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Singlespeed & Fixed Gear "I still feel that variable gears are only for people over forty-five. Isn't it better to triumph by the strength of your muscles than by the artifice of a derailer? We are getting soft...As for me, give me a fixed gear!"-- Henri Desgrange (31 January 1865 - 16 August 1940)

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Old 10-01-12, 10:58 PM   #1
CharneK
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Fixed>>Freewheel Winter Bike?

So I have a fixed I'm happy with, but will be moving to Breckenridge and don't really wanna deal with spinning down hills and dying going back up. So going to freewheel, lowering the GI to somewhere around 58, replacing the risers with road drops and putting brakes back on, and getting cross tires.

My question, mind I will be dealing with winter conditions often, is whether or not it is worth my money to get a cross fork with a cantilever up front or will I not really get that much better brake power on the rims compared to baseline Tektro calipers I already have? Would it be a smarter buy to just get nicer (roomier?) calipers? Or should I just stick with what I have cause upgrading wont really do enough to warrant the expense?
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Old 10-02-12, 01:19 AM   #2
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Get a SSCX bike and call it a day.
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Old 10-02-12, 07:15 AM   #3
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Leave it as is unless you want to go disc.

Cantis won't be noticeably better that calipers when your rims have a sheet of ice on them or are packed with snow.

Winter biking in Summit County - don't get run over by a gaper.
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Old 10-02-12, 07:18 AM   #4
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I could be misinformed here, so someone feel free to correct me, but my impression is that cantilevers don't provide added stopping power over standard calipers (I've actually been told its less), just increased clearance for wider tires. If you can fit the width you want in your frame without changing brakes, save your pennies.
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Old 10-02-12, 07:39 AM   #5
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Linear pull cantis? As mentioned, with ice covered pads and rims there won't be any noteable difference, but in normal conditions I feel linear pull cantis may provide better stopping power over standard cantis.
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Old 10-02-12, 07:40 AM   #6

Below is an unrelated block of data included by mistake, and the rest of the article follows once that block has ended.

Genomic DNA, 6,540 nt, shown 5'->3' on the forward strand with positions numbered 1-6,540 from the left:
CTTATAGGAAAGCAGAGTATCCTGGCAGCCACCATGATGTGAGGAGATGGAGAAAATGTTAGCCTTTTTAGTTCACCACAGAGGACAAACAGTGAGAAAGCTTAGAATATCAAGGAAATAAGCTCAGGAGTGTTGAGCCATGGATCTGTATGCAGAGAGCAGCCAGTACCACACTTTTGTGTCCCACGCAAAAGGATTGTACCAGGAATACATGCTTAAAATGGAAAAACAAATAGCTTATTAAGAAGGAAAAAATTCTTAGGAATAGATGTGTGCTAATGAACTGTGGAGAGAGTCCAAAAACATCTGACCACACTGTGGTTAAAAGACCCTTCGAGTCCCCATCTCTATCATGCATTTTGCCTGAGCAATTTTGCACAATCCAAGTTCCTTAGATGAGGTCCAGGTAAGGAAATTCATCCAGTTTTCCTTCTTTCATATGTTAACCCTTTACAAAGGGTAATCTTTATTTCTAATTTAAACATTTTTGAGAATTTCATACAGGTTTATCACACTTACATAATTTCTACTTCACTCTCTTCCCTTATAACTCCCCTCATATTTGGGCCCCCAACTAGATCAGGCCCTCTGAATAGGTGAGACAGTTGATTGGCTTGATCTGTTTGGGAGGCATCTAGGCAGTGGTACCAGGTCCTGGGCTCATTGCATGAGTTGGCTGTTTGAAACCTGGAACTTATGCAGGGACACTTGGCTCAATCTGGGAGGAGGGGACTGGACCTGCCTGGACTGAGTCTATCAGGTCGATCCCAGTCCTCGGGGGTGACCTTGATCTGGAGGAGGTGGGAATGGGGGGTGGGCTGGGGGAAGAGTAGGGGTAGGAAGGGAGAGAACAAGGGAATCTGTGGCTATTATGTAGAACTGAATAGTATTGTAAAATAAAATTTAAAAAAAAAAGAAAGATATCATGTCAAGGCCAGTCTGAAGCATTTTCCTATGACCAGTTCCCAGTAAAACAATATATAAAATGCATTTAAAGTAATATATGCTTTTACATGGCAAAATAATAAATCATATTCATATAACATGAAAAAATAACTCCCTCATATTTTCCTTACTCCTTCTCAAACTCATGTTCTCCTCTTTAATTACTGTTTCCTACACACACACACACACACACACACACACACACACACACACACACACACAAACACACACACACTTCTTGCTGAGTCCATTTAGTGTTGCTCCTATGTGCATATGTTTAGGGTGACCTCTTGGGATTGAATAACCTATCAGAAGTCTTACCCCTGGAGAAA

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you're confusing a few issues. tire clearance is mostly dependent on your frame and fork. depending on the frame you have, if its a road or track frame will determine the maximum tire width, not the calipers. long reach calipers can be used to fit wider tires, but only if the frame accommodates them, and most road/track frames do not. canti brakes, in general provide less stopping power than good calipers, mini-v's are a better option if you need better stopping power and you can sacrifice some tire clearance, provided you have canti brake studs on the frame/fork. most road/track/fixed frames will NOT fit cross tires, unless its made for that purpose.
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Old 10-02-12, 07:53 AM   #7
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How about getting a Sturmey-Archer S3X hub?
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Old 10-02-12, 08:24 AM   #8
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I always thought that fixed was a little nicer than a freewheel for winter because you can slow down without braking. But it's been 30 years since I rode fixed, so this could be wrong
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Old 10-02-12, 09:13 AM   #9
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I always thought that fixed was a little nicer than a freewheel for winter because you can slow down without braking. But it's been 30 years since I rode fixed, so this could be wrong
In my experience it applies. I did a ride last December on nice dry and clear roads, and then went on a trail that was covered in snow and ice. Felt pretty much in control, and there was noticeably less sliding. Sort of the same for rain.
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Old 10-02-12, 01:23 PM   #10
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Originally Posted by jimmytango View Post
Get a SSCX bike and call it a day.
If there is a Kilo of SSCX with disc this might be the answer.

I would generally stick with fixed, but I'll be in the mountains. So spinning in iffy conditions so that my GI isn't annoyingly high for the hills doesn't sound too fun.

Last edited by CharneK; 10-02-12 at 01:27 PM.
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Old 10-02-12, 03:51 PM   #11
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How about getting a Sturmey-Archer S3X hub?
That's how my winter bike is set up:

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